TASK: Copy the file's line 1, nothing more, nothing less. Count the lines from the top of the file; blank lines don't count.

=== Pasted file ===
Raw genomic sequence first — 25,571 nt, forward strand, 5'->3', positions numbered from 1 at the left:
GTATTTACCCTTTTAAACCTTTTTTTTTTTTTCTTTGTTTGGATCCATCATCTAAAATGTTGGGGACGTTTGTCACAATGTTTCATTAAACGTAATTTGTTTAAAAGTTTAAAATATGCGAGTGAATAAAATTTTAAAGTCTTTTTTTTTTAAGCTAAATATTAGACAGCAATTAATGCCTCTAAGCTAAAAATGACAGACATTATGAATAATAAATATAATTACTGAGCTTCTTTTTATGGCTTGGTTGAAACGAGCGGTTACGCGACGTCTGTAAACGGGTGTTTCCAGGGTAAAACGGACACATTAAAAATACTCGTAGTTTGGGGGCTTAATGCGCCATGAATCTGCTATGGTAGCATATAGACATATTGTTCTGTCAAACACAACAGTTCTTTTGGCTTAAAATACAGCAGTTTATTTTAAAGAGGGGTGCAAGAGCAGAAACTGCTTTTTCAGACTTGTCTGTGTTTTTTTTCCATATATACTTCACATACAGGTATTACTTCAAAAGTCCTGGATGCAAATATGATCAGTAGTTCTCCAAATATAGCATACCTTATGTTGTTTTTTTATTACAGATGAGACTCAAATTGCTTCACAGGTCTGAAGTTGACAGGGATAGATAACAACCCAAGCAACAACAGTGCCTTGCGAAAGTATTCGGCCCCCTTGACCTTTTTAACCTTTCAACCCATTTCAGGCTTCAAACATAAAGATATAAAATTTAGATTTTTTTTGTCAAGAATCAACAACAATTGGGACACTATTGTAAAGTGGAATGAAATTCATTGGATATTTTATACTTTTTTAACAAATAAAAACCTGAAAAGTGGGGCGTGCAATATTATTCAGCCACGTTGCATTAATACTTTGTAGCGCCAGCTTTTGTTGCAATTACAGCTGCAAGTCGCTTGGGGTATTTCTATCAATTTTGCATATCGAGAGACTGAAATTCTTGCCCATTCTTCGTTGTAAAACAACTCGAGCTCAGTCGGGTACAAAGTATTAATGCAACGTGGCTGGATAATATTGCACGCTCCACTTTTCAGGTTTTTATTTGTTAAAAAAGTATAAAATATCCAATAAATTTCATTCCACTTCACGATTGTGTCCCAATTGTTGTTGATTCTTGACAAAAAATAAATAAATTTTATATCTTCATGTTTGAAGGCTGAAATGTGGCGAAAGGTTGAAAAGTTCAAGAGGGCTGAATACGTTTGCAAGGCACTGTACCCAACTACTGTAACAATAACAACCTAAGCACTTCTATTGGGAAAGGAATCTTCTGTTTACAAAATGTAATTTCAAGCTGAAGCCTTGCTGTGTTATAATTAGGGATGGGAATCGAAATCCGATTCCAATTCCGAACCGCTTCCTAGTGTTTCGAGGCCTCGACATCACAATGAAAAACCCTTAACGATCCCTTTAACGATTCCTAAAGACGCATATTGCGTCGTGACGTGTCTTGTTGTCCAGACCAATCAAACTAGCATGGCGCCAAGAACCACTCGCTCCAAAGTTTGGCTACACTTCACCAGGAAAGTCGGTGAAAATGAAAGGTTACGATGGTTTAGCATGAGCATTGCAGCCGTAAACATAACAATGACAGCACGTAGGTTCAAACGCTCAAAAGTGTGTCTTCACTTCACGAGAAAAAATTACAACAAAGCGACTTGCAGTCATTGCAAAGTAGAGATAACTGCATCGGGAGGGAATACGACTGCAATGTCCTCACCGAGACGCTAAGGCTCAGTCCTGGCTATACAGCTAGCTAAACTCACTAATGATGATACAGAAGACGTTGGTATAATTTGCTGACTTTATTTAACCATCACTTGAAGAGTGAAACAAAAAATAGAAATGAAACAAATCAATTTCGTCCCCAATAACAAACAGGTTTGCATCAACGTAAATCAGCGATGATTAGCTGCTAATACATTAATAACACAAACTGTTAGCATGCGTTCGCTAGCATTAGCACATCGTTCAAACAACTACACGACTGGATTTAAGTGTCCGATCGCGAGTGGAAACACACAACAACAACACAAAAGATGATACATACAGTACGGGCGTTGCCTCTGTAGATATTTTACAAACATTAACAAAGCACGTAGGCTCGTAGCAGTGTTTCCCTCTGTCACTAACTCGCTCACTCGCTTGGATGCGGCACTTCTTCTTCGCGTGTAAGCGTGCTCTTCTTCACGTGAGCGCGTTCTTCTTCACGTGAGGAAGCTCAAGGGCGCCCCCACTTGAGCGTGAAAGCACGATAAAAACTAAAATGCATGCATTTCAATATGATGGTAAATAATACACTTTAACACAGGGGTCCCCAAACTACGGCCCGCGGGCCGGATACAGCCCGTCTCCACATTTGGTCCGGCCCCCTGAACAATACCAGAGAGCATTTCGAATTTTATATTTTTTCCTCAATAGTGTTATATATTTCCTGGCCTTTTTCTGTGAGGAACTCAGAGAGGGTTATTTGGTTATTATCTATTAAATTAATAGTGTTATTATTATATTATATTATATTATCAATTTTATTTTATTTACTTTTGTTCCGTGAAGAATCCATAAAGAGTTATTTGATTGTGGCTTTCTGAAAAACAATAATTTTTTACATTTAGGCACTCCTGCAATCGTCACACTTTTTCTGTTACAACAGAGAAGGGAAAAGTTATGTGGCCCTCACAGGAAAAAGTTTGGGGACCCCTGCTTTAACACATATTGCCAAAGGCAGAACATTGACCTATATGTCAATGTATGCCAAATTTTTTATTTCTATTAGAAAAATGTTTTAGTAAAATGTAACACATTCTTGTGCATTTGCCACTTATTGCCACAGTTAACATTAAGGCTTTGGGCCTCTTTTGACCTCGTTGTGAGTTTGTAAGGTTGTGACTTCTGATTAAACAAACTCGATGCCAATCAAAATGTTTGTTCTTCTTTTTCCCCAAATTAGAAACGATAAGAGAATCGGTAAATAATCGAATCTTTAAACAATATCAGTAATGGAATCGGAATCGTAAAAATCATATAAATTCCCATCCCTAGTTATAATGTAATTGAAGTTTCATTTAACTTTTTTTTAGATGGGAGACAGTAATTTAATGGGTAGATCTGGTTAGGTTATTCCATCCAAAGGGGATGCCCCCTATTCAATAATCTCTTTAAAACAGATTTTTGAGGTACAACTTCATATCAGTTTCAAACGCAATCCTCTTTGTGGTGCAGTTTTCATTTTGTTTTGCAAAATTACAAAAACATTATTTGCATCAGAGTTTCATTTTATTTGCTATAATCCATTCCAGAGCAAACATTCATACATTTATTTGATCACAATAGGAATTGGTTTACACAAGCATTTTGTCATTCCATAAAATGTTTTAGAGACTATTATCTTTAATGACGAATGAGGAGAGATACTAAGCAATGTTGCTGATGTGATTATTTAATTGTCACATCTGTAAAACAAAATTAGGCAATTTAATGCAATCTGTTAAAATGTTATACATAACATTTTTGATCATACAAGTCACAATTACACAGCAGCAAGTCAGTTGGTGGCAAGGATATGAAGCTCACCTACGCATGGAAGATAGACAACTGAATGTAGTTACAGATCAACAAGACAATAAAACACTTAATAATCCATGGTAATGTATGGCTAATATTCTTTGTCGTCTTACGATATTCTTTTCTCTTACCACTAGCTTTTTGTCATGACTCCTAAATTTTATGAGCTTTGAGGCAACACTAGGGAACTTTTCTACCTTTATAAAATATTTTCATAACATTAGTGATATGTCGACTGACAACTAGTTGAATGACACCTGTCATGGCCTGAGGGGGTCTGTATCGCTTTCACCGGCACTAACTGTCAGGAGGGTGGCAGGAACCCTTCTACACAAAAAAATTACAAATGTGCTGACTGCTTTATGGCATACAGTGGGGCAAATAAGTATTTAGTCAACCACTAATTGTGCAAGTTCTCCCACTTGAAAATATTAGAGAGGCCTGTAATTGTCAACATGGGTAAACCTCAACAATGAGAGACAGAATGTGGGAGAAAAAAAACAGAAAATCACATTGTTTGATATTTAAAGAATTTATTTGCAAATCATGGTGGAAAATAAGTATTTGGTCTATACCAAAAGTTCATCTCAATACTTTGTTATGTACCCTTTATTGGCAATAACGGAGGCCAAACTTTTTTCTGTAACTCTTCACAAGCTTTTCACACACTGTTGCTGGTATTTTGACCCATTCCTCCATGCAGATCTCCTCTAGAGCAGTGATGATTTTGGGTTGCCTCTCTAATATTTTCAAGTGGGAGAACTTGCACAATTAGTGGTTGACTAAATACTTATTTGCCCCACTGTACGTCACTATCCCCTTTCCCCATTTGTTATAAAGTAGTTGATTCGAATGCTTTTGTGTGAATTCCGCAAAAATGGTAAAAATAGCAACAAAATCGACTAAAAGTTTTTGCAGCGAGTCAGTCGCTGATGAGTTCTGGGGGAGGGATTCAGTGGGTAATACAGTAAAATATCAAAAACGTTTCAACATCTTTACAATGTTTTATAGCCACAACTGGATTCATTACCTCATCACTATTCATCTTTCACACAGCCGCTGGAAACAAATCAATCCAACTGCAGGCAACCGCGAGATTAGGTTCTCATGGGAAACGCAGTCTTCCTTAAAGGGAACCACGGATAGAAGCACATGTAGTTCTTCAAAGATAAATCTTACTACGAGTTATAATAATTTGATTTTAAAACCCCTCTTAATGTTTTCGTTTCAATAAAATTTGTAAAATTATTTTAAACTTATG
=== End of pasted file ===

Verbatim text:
Raw genomic sequence first — 25,571 nt, forward strand, 5'->3', positions numbered from 1 at the left: